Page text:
Treat­ing den­tal care as health­care

Modern Healthcare - - BEST PRACTICES - By El­iz­a­beth Whit­man

In one case, a cancer pa­tient was los­ing weight be­cause his treat­ments were hurt­ing his oral health. Once his teeth were pulled and he was fit­ted for den­tures, he gained 10 pounds. In an­other, get­ting den­tures helped lift the self-im­age of a 20-year-old un­em­ployed woman, who sub­se­quently found a job.

Those sto­ries, shared by Greg Nycz, ex­ec­u­tive direc­tor of the Fam­ily Health Cen­ter of Marsh­field (Wis.), a col­lec­tion of com­mu­nity health cen­ters in the state, are tes­ta­ment to the idea that oral health and med­i­cal health are in­sep­a­ra­ble. For the most part, the U.S. health­care sys­tem treats them oth­er­wise, but some providers are go­ing against the grain and see­ing pro­found ben­e­fits for pa­tients.

The Fam­ily Health Cen­ter of Marsh­field, for in­stance, con­tracts with the Marsh­field Clinic Health Sys­tem to pro­vide den­tal and med­i­cal care. The process of ex­pand­ing den­tal care hasn’t been sim­ple, but since 2002, those clin­ics have seen 135,905 pa­tients, many of whom strug­gled for years to get care for their teeth and gums.

The Marsh­field Clinic, a large med­i­cal prac­tice that also op­er­ates hospi­tals, first weighed pro­vid­ing den­tal care af­ter the U.S. sur­geon gen­eral pub­lished a re­port in 2000 de­scrib­ing the lack of ac­cess to den­tal care as a “silent epi­demic” that pri­mar­ily af­flicts the poor. The re­port called for “an ef­fec­tive health in­fra­struc­ture that meets the oral health needs of all Amer­i­cans and in­te­grates oral health ef­fec­tively into over­all health.” Poor oral health has been linked to heart dis­ease, di­a­betes and a spate of other health prob­lems.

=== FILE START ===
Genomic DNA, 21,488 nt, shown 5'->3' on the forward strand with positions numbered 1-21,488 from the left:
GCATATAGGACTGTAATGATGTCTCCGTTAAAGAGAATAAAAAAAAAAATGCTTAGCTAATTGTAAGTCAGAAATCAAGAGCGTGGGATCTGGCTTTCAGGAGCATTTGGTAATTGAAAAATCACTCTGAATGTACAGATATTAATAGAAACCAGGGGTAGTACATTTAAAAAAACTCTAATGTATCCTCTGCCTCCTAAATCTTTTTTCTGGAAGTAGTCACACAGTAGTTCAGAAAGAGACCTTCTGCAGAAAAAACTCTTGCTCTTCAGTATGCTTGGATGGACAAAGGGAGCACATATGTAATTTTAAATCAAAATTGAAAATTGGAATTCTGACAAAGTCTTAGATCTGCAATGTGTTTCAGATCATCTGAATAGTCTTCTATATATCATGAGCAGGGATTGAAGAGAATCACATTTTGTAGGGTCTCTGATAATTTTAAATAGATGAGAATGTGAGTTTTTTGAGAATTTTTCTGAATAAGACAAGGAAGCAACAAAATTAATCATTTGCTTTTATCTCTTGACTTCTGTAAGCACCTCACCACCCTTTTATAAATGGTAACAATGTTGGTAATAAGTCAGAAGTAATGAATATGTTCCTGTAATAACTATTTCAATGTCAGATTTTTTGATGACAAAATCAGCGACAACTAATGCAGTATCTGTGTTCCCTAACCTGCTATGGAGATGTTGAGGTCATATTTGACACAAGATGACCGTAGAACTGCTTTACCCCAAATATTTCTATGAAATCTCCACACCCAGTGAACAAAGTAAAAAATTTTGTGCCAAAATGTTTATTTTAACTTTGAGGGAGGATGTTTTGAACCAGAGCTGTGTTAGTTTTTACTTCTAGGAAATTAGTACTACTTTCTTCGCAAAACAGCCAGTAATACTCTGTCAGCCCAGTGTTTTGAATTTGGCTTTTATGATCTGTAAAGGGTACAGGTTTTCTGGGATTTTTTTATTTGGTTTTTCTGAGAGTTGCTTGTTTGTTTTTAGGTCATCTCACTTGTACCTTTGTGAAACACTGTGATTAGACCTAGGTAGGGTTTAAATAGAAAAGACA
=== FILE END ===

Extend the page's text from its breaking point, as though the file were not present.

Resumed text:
In early 2002, Nycz met with the Marsh­field Clinic’s lead­ers, and they agreed Marsh­field needed to pro­vide den­tal care. Their first den­tal clinic opened in Novem­ber that year in Lady­smith, a town of about 3,000 in north­west Wis­con­sin. The pa­tients who flocked there from all over the state con­firmed the broad trends re­searchers have found: Ru­ral ar­eas are more likely to have short­ages of den­tal providers, and the fre­quency of den­tal vis­its aligns closely with so­cio-eco­nomic sta­tus.

Marsh­field now has 10 den­tal cen­ters across Wis­con­sin. Some are lo­cated near clin­ics run by the Marsh­field sys­tem, while oth­ers are stand-alone.

Although it’s not un­usual for fed­er­ally qual­i­fied health cen­ters to colo­cate den­tal and med­i­cal ser­vices, Marsh­field’s clin­ics are dif­fer­ent from most be­cause they in­te­grate med­i­cal and den­tal elec­tronic health records. Colin Reusch, a se­nior pol­icy an­a­lyst with the Chil­dren’s Den­tal Health Project, a Wash­ing­ton, D.C., group that aims to im­prove chil­dren’s oral health, calls this “fairly un­com­mon.”

Hav­ing joint records “en­ables our physi­cians to pull data if they want to learn more about a pa­tient’s den­tal his­tory,” Nycz said. “It also al­lows our den­tists, who may be deal­ing with a pa­tient with com­plex med­i­cal con­di­tions, to be able to do a more in­tel­li­gent treat­ment plan.”

Marsh­field ben­e­fits from sev­eral fac­tors that have made com­bin­ing den­tal and med­i­cal care fea­si­ble.

In Wis­con­sin, Med­i­caid cov­ers den­tal ben­e­fits for adults. This means that Marsh­field can come close to break­ing even while treat­ing Med­i­caid ben­e­fi­cia­ries, rather than los­ing money. For unin­sured pa­tients in poverty, it charges $10 for den­tal ser­vices, be they pre­ven­tive, restora­tive or emer­gency. Mean­while, pa­tients deemed near-poor re­ceive discounts of 50% to 70%. Grant rev­enue and do­na­tions, along with in­come from the few com­mer­cially insured pa­tients that the clin­ics treat, help cover the rest of the costs.

An­other ad­van­tage is Marsh­field’s in-house EHR sys­tem and IT staff, which al­lowed the sys­tem to han­dle in­te­grat­ing the EHRs with the help of a grant from Delta Den­tal of Wis­con­sin.

Pa­tients are health­ier as a re­sult of in­te­grated den­tal and med­i­cal care, said Dr. Jane Grover, direc­tor of the Amer­i­can Den­tal As­so­ci­a­tion’s Coun­cil on Ac­cess, Preven­tion and In­ter­pro­fes­sional Re­la­tions. “Hav­ing pa­tients be able to fol­low a great diet, be able to eat com­fort­ably and chew, that’s es­sen­tial,” she said.

That may seem ob­vi­ous, but most of the health­care sys­tem has yet to catch up with Marsh­field. “I think the rest of the health­care and den­tal care de­liv­ery sys­tem would be wise to take some cues from them, es­pe­cially when it comes to the in­te­gra­tion of care,” Reusch said.

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